So you have a hitter. This can be an especially frustrating situation for a parent as the usual response of ignoring the behavior doesn’t seem to work. Plus, when you ignore a kid who is hitting you, you are, by default, saying that hitting is allowed. It’s a confusing message to send to a little kid, and it’s no shock that it doesn’t lead to the outcome you want.

In contrast, coming in hot with, “NO! We do NOT hit!” also has very little chance of working. “For a toddler brain, a big reaction can actually feel fun and exciting, and it gives them that attention that they so desperately crave from us,” shares parenting coach @biglittlefeelings. “And two, it can make your already emotionally volatile kid more volatile in that moment.”

So how should we react? Licensed child therapist Deena Margolin, one half of the duo behind @biglittlefeelings, shares two things parents can do to combat hitting behavior:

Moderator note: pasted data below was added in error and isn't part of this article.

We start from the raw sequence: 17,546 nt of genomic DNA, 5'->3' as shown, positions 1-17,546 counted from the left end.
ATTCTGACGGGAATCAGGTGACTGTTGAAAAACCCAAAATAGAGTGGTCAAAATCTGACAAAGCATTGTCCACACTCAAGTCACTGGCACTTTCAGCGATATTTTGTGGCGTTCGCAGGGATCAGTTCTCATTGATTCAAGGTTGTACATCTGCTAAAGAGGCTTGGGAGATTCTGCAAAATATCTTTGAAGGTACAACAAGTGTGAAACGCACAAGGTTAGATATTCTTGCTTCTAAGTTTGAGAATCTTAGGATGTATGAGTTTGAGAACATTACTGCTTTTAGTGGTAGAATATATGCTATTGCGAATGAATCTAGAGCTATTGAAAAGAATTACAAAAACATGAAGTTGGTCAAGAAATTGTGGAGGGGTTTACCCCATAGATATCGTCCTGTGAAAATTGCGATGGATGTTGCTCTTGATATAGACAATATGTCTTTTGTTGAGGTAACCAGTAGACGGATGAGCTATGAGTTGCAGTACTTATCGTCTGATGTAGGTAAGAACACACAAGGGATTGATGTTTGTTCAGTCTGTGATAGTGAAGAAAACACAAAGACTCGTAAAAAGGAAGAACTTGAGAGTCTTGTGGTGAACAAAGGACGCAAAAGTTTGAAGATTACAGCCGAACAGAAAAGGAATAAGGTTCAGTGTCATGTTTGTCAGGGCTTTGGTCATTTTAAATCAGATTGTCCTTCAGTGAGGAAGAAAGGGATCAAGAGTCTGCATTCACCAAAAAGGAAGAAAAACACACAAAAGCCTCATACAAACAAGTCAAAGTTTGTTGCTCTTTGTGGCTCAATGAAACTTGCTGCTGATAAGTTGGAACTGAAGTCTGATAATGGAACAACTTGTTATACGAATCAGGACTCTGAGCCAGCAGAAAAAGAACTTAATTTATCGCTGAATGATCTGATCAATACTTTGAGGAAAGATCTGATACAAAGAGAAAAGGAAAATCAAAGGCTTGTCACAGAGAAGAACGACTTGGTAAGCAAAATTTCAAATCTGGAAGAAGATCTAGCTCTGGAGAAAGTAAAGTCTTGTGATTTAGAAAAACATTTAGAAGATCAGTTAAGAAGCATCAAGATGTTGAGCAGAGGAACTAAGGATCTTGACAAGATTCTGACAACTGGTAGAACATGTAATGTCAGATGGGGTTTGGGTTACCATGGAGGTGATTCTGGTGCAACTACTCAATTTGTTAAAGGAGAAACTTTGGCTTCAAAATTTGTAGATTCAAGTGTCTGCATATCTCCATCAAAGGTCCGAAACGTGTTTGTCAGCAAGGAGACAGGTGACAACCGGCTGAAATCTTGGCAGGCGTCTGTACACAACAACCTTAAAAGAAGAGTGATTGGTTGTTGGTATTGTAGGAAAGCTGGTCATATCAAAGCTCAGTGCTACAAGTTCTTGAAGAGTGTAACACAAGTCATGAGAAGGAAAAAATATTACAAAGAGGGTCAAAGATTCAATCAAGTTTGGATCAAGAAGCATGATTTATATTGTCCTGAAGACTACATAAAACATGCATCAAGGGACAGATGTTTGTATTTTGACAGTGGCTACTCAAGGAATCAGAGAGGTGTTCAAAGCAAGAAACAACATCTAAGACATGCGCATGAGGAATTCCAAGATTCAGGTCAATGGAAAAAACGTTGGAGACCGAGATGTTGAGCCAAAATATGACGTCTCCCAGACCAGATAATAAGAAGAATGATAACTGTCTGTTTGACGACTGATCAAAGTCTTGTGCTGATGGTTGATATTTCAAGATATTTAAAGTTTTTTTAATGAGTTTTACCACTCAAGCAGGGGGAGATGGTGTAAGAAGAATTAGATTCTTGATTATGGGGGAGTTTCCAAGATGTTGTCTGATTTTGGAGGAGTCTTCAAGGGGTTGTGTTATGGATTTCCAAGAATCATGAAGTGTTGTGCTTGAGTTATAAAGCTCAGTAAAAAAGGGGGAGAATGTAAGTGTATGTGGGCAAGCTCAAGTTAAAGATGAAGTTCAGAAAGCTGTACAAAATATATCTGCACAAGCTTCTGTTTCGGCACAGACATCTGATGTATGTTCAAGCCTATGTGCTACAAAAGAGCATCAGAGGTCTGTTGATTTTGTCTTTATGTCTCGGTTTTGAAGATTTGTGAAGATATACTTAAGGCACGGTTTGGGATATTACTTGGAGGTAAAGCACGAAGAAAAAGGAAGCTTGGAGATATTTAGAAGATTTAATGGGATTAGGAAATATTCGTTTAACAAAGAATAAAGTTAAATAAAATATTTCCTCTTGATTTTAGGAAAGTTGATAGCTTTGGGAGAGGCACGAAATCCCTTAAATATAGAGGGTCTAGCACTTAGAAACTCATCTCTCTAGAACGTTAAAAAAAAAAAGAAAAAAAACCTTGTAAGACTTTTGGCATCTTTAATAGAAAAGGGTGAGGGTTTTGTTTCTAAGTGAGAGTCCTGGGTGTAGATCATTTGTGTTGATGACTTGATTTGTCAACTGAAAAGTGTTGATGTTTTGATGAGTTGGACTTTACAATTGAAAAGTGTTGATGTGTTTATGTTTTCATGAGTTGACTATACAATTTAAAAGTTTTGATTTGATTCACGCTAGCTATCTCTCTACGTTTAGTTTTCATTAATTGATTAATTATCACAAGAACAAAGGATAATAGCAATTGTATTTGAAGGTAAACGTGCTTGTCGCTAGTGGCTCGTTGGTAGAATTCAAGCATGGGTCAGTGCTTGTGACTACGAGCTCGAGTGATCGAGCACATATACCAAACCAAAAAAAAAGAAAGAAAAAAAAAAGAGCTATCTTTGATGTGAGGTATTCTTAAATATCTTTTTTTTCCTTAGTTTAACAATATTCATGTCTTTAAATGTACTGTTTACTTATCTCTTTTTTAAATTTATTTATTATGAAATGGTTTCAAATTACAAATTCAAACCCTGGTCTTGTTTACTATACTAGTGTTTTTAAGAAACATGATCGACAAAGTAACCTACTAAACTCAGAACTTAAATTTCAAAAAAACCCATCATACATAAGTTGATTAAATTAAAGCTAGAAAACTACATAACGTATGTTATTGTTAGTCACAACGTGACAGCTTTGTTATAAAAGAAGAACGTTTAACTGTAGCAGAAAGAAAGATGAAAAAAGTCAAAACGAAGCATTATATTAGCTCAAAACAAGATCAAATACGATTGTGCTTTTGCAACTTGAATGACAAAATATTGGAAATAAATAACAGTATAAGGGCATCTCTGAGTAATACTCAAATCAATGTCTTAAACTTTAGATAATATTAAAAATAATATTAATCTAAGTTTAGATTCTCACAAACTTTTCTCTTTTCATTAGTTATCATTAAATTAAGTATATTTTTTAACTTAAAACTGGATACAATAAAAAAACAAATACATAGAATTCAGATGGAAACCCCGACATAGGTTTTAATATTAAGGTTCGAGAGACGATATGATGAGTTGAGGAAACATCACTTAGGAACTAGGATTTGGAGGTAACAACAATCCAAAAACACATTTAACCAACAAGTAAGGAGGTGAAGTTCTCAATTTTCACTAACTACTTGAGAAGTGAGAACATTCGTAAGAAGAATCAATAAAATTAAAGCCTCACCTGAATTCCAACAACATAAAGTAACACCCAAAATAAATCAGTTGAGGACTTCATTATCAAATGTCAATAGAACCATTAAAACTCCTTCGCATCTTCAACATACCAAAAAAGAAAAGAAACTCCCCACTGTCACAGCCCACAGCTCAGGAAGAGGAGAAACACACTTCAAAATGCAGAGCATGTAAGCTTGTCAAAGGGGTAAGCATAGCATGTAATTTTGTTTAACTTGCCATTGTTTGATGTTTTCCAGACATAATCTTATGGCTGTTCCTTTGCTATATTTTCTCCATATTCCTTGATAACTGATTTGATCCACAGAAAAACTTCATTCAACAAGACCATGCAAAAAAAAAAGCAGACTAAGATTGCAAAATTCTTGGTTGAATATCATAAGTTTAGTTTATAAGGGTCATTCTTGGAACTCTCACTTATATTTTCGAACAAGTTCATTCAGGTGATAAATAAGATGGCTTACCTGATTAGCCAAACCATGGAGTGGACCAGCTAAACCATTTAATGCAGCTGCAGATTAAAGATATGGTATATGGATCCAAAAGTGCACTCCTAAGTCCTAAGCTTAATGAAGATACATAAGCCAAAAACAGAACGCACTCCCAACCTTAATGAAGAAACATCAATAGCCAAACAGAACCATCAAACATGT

1. Okay their feelings: “Come in calm and confident. Your kid’s volatility is not shaking you,” she explains. Then you’d say something like, “It’s okay to feel mad.” You want them to understand that it’s okay for them to feel what they are feeling.
  2. Set the boundary: The second step is establishing the boundary: “It’s not okay to hit.” This is firm and unequivocal.

It’s important to close the loop on this lesson when your child is feeling calm and more receptive to new information. You should bring up this incident at a later time and go over what your child was feeling before they lashed out with hitting. Help them recognize those signs before they get to the boiling point. You’d also want to offer alternatives to hitting, like taking deep breaths, using “angry chalk” to color on a chalkboard, or punching a pillow.

A bonus tip: “Remember how toddlers want our attention more than ANYTHING? We can leverage that by doing what we call ‘Spotlight the Right.’ So when your toddler is playing gently or they use coping skills instead of hitting, make a BIG deal to see more of that behavior: ‘Yay! You took some deep tiger breaths instead of hitting!'” Ultimately, “the goal is progress, not perfection,” she reminds us.

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